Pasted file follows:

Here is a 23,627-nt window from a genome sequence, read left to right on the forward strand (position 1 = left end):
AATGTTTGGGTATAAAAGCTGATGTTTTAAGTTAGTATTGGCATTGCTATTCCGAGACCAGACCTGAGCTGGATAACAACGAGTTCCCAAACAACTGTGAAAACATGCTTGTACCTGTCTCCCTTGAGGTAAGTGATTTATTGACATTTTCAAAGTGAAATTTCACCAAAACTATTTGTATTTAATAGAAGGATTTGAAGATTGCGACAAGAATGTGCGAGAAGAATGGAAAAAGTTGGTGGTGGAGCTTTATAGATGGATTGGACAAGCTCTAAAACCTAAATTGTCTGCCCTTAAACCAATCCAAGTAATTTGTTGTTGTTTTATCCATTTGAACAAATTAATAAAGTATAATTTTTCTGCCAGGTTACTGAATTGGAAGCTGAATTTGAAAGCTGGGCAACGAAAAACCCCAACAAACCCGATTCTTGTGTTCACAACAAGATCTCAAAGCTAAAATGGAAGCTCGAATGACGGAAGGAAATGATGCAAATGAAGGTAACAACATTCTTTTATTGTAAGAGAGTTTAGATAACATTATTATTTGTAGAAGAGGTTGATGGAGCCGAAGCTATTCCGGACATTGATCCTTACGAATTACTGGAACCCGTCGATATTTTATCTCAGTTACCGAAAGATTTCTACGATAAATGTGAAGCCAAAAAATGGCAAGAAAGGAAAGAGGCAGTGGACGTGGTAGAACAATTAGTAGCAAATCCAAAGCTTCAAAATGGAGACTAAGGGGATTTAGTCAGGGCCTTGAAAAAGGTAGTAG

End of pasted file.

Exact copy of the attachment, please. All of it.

Here is a 23,627-nt window from a genome sequence, read left to right on the forward strand (position 1 = left end):
AATGTTTGGGTATAAAAGCTGATGTTTTAAGTTAGTATTGGCATTGCTATTCCGAGACCAGACCTGAGCTGGATAACAACGAGTTCCCAAACAACTGTGAAAACATGCTTGTACCTGTCTCCCTTGAGGTAAGTGATTTATTGACATTTTCAAAGTGAAATTTCACCAAAACTATTTGTATTTAATAGAAGGATTTGAAGATTGCGACAAGAATGTGCGAGAAGAATGGAAAAAGTTGGTGGTGGAGCTTTATAGATGGATTGGACAAGCTCTAAAACCTAAATTGTCTGCCCTTAAACCAATCCAAGTAATTTGTTGTTGTTTTATCCATTTGAACAAATTAATAAAGTATAATTTTTCTGCCAGGTTACTGAATTGGAAGCTGAATTTGAAAGCTGGGCAACGAAAAACCCCAACAAACCCGATTCTTGTGTTCACAACAAGATCTCAAAGCTAAAATGGAAGCTCGAATGACGGAAGGAAATGATGCAAATGAAGGTAACAACATTCTTTTATTGTAAGAGAGTTTAGATAACATTATTATTTGTAGAAGAGGTTGATGGAGCCGAAGCTATTCCGGACATTGATCCTTACGAATTACTGGAACCCGTCGATATTTTATCTCAGTTACCGAAAGATTTCTACGATAAATGTGAAGCCAAAAAATGGCAAGAAAGGAAAGAGGCAGTGGACGTGGTAGAACAATTAGTAGCAAATCCAAAGCTTCAAAATGGAGACTAAGGGGATTTAGTCAGGGCCTTGAAAAAGGTAGTAG